Bicycle theft is a crime of opportunity. And that opportunity looms large for thieves targeting Destin’s foreign student workers.
According to the IT Department at the Okaloosa County Sheriff’s Office, there have been 79 stolen bicycles in Okaloosa County between March 1 and Sept. 26 of this year. The number of bicycle thefts in Destin during those months was 18.
But Cindy Wilson, who heads Others First Team outreach at Destin United Methodist Church, worries those statistics may not paint the whole picture. Wilson and the church hosted regular church suppers for the city’s many J-1 visa holding student workers. At the first dinner. the church gave away more than 70 bikes, locks, helmets and lights to the young adults who often rely on bicycle transportation to get to and from work.
“I received many calls from students whose bikes were stolen, asking for replacements. We found one of our bikes in the woods behind Winn-Dixie; I found an abandoned bike at the track by the elementary school,” Wilson said. “Generally, their bikes were stolen from their work location. Some were stolen from the driveway of their home.”
“I do know of one of the Chinese students who called 911 to report her bike stolen from her driveway when she located it at Big Kahunas — where she happened to work,” Wilson continued. “Sadly, it was stolen by another J-1 student.”
Of the 79 bikes stolen in Okaloosa County, 15 were recovered. But many more are never found.
“One evening I had two students frantically call me because their bikes were stolen from the Lighthouse restaurant,” she said.
The bikes, which were locked up at the time they were stolen, were later recovered in an empty lot behind some bushes and the other not too far from the first.
The news of the thefts has even reached Fort Walton Beach.
“I heard about it being a problem in Destin and Fort Walton,” said Mike Morris, manager at Bob’s Bicycles in Fort Walton Beach.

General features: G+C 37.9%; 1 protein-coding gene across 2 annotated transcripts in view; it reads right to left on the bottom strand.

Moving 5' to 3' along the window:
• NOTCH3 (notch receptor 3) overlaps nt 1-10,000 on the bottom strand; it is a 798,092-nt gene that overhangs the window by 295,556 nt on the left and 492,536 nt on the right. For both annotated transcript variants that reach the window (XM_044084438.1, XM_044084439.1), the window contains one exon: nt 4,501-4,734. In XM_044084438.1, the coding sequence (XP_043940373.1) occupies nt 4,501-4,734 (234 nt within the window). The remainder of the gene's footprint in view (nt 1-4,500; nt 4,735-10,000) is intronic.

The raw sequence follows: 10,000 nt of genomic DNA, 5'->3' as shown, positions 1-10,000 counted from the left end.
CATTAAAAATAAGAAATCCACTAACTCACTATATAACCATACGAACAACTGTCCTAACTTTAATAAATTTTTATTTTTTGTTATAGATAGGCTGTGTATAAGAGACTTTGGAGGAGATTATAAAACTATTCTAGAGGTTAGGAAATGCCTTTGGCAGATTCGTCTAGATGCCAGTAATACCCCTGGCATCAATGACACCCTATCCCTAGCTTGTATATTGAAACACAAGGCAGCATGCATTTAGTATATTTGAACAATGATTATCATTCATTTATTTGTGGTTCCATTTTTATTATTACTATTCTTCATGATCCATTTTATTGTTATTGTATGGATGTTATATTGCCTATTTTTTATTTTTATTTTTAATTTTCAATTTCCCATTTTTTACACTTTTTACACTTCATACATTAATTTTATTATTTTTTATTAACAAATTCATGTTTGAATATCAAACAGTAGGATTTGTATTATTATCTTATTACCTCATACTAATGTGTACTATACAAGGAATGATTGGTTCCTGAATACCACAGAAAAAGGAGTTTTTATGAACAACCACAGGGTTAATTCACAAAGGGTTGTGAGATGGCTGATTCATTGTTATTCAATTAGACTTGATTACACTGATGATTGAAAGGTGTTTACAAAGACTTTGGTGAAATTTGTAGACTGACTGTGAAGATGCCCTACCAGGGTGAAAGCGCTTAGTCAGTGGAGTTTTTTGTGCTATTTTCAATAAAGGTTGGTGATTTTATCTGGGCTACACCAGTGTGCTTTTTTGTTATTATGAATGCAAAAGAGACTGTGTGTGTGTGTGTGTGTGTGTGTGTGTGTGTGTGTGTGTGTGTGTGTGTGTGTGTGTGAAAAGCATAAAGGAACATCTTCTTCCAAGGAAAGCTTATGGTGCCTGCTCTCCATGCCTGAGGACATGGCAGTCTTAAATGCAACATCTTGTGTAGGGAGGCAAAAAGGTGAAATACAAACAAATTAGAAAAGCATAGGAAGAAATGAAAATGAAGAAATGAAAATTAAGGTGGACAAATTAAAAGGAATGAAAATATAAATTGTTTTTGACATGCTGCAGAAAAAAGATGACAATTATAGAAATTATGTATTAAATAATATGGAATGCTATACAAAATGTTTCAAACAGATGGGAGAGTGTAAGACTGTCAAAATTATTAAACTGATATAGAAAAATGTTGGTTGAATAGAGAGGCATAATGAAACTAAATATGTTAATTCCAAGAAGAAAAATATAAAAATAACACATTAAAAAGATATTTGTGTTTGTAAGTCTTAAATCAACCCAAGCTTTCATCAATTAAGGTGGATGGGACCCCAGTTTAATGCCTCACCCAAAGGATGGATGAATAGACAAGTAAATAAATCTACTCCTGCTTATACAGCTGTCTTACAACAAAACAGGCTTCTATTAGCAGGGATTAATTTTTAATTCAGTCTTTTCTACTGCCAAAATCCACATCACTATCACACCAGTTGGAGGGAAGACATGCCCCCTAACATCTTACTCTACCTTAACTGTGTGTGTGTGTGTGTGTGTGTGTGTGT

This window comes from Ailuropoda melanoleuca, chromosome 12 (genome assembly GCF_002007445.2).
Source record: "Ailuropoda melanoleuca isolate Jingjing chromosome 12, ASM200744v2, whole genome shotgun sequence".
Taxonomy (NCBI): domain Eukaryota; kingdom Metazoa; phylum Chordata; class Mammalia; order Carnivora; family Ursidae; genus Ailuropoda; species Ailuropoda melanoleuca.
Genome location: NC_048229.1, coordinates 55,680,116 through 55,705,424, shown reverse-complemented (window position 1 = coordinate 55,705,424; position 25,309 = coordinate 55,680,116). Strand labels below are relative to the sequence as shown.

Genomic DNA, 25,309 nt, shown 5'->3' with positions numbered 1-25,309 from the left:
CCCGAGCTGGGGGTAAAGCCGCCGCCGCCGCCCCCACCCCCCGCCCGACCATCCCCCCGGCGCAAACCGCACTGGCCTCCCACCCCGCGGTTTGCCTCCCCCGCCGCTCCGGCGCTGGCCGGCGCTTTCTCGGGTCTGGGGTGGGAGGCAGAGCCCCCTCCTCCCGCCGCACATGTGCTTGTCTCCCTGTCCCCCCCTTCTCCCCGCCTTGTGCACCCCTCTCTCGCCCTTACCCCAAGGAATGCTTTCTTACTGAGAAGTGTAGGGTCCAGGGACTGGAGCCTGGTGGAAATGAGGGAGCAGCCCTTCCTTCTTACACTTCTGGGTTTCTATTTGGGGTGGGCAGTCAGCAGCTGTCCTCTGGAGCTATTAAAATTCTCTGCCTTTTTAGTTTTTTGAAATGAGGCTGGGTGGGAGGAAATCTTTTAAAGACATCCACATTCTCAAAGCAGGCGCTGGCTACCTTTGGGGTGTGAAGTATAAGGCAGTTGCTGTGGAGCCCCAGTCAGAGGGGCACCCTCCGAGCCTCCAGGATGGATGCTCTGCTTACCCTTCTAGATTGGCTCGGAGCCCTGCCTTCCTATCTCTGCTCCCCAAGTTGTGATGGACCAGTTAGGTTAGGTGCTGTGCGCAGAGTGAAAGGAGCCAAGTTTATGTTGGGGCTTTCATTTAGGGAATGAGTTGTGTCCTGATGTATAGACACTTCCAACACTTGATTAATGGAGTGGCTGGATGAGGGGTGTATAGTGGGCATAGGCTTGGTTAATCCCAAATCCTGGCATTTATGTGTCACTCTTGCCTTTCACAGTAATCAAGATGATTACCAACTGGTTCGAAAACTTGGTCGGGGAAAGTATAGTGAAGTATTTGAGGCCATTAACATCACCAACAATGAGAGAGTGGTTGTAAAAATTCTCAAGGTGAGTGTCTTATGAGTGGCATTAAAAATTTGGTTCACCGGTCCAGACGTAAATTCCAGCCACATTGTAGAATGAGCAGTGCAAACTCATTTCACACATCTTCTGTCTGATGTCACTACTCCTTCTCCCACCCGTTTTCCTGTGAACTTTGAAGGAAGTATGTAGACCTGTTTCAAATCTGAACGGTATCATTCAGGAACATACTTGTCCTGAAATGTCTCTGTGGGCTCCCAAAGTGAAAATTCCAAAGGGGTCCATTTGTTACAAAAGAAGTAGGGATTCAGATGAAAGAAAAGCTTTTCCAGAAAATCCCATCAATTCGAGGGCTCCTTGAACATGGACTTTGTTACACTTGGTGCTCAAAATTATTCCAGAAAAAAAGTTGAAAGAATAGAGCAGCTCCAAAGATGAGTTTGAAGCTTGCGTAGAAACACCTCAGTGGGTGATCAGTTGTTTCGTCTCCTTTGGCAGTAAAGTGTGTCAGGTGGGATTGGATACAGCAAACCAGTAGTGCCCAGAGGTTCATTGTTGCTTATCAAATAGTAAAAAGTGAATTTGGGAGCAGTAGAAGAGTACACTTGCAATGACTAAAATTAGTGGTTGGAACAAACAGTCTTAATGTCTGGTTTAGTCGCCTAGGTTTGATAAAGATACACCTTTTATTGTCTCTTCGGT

And while J-1 students may be an easy target, the age range of victims of these thefts is 16 to 79 years, according to number crunchers at the Sheriff’s Office.
A couple of years ago, Morris’s mother, who lives in Destin, had her tricycle stolen from the front area outside of her home.
He said bicycle theft is often a crime of “opportunity.” Oftentimes, he says, bike thieves take the bicycle from its location just to ride it to where they need to go across town and then dump it.
“The general thing that we hear is they think ‘I’m just running into a store for a second’ or they’ll leave it in front of their house for just a second, and that’s all it takes,” said Morris
He said that thieves can quickly cut cable locks with bolt cutters.
“Unless you get a really heavy duty lock, inside is the best bet,” he added.
But even that isn’t a sure thing.
Morris says they’ve heard stories from customers about bicycles being stolen out of garages when the residents are home. Two of Morris’s customers have even claimed to have more than one bicycle stolen in this manner.
“We hear it way too much,” he said.
Bob’s Bicycles can provide its customers with several grades of bicycle locks with different security ratings. They can also order other options.
“Most bikes nowadays have quick-release wheels,” Morris said, which makes them easier for thieves to steal.
“The best thing to do is to try and get both wheels and the frame locked up,” said Morris. “If your seat post goes into the frame — if it’s got a quick release, you can either have it changed out to something that’s bolted or get a little tiny lock that’ll run through there.”
And with the string of thefts this year, even the church is taking more precautions to safeguard their bikes
“Next year we plan on numbering the bikes, so that when we find them abandoned we will know who to return them to,” Wilson added.
GOT A BIKE TO DONATE?
Destin United Methodist Church is collecting bikes and refurbishing and repairing them for use in their J-1 student outreach ministries for when the students return in the spring of 2013. Bikes can be donated to the church at 200 Beach Drive.